The aspirin, Motrin, Ibuprofen, Advil, Alka Seltzer, E Vitamin, Ticlid, Coumadin, Lovenox, Plavix and some medications for the arthritis can cause hemorrhage and should be avoided 7 days before the date of the surgery. Your pharmacy or the medical prescription can inform you if the medications that you are taking are "lightening" your blood.
Do not omit any medication with the prescribing doctor to obtain his/her approval.

Possible risks and complications:

Bleeding:
  It is very frequent that most of the patients present blood in the urine the subsequent first days to the surgery, however less than 1% of the patients require a blood transfusion.

Urinary tract infection occurs in 5-10% of the patients
Retrograde ejaculation:
  During the ejaculation, the semen can return to the bladder. It will go out the next time of urination. This doesn't have any effect on the capacity to obtain or to maintain an erection, or of experiencing an orgasm. This will only affect the capacity to have children.

Urinary incontinence - the urine loss associated with the need of urinating can happen for a couple of weeks after the surgery. It is expected as a bladder irritation of the procedures and it is solved with a catheter diminishing. The long term urinary incontinence can happen in 2% of the patients.

Urethral stenosis:
The scar tissue could require additional surgery. This happens in less than 1% of the patients


After the surgery:

Pain control:
Usually, there is not pain after this surgery except for some smarting when urinating that is expected and it diminishes with urination. The catheter that is left could cause bladder spasms (inferior abdomen cramps) that will cease after removing the catheter.

Shower:
You can take a shower at home. If you are being discharged from the hospital with a catheter, don't disconnect the drainage bag of the catheter. Pay attention to the area where the probe enters in the tip of the penis. After the shower, dry very well the area where the probe enters as well as your drainage bag.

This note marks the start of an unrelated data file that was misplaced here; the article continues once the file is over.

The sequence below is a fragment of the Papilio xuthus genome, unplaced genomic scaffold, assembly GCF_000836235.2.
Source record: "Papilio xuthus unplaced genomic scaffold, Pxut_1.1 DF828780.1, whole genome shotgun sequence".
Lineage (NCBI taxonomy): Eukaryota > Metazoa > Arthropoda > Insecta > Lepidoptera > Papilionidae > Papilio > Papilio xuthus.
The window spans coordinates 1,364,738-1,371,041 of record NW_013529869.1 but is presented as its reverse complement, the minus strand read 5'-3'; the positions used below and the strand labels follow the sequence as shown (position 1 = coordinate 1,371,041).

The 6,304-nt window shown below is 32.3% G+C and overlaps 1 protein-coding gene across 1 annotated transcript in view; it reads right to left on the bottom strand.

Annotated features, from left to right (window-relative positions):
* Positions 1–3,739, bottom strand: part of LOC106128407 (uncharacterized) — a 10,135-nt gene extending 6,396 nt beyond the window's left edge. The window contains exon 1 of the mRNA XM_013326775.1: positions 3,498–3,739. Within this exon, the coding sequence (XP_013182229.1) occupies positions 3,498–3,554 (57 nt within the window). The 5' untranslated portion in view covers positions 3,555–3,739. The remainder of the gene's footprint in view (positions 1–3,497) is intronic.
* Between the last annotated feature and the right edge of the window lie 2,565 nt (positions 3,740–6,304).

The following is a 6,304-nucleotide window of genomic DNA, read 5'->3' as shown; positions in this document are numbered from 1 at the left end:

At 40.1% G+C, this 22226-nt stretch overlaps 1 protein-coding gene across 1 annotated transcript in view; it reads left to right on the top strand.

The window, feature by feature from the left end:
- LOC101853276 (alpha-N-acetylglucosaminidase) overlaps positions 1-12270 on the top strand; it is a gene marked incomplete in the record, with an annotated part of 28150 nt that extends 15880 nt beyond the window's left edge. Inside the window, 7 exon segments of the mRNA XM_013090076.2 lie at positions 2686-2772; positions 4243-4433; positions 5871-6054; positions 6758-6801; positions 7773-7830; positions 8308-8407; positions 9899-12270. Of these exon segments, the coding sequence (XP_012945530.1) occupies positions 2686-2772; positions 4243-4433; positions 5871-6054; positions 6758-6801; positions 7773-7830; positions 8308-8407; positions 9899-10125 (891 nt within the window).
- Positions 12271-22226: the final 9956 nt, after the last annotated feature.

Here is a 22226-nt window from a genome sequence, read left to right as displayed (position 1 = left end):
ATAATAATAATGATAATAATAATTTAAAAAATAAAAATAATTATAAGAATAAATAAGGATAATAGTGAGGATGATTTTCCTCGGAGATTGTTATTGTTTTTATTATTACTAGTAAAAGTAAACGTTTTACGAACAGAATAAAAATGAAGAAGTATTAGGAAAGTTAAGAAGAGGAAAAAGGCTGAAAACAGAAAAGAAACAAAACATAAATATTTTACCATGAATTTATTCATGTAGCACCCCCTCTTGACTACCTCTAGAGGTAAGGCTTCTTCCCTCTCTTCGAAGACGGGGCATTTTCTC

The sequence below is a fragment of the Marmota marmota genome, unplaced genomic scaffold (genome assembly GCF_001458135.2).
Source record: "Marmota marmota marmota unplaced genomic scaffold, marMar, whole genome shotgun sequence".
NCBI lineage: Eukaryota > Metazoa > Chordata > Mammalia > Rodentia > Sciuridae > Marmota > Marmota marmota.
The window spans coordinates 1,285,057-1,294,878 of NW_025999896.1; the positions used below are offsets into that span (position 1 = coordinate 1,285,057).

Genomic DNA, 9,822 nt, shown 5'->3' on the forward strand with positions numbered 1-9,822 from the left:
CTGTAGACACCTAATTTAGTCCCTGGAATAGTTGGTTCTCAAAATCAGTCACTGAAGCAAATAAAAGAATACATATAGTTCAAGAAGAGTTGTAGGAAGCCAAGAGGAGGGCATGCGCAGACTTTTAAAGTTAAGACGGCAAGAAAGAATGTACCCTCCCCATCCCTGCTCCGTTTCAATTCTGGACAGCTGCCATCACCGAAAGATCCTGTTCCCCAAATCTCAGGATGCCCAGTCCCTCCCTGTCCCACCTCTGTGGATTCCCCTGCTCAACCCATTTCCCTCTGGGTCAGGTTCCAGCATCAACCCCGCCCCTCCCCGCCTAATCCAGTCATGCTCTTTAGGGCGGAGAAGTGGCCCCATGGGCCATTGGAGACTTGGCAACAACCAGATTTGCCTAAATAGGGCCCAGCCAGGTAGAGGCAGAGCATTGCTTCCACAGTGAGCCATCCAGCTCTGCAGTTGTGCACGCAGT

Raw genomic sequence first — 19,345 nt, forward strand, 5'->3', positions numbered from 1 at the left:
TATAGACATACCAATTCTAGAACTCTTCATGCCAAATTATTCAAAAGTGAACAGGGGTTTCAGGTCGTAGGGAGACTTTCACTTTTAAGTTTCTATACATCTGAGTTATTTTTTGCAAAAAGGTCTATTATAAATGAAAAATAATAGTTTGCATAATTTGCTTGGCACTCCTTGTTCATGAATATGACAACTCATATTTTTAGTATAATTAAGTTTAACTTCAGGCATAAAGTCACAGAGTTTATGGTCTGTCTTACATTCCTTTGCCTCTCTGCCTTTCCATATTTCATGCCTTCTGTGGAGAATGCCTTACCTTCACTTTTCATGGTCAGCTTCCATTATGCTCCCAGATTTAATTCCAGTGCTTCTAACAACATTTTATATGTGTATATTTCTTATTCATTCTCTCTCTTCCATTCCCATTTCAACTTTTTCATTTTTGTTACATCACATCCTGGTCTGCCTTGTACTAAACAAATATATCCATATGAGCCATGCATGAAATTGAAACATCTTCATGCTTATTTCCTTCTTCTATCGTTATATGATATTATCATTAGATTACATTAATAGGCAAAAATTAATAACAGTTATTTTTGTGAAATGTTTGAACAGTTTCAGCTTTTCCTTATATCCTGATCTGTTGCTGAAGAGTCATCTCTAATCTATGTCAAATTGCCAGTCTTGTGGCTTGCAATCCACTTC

Activity:
It is very important to take walks. To remain sitting down or at bed should be avoided. To go up stairs is much recommended. To drive should be avoided at least during two weeks after the surgery. To bounce in a car, even as passenger, can cause a hemorrhage. It is contraindicated to lift heavy objects or exercising (to run, to swim, walkway, bicycle) during four weeks or until the doctor suggests it. You will be able to work again in approximately 3 to 4 weeks

Sexual activity:
You should avoid the sexual relations during 6 weeks after the surgery.

Diet:
 
Your appetite can diminish after the surgery, this is normal. Try to eat small portions of food.

Avoid the constipation:
You can take laxatives or a laxative if it is necessary. Don't use enemas. Make sure of including fruits, vegetables and fiber in your diet. You should avoid the effort of having an intestinal evacuation since this can increase the bled.

Fever:
 
If you have fever of more than 38.5ºC, call your doctor. Make sure to accomplish the complete cycle of antibiotics prescribed by your doctor.

Urination:
 
It is normal to see blood in your urine in an intermittent way. This can happen in an intermittent way during 3-4 weeks after the surgery. Increase your consumption of liquids, if it is not medically contraindicated, with the purpose of diluting the urine. If your urine seems to be thick and with blood, or it presents a great quantity of blood clots, call your doctor. You will also have the urgency to urinate (a quick need to urinate with little previous warning) when you still have a catheter. This will be solved with time. Maybe you will need medication.

Imprimir esta página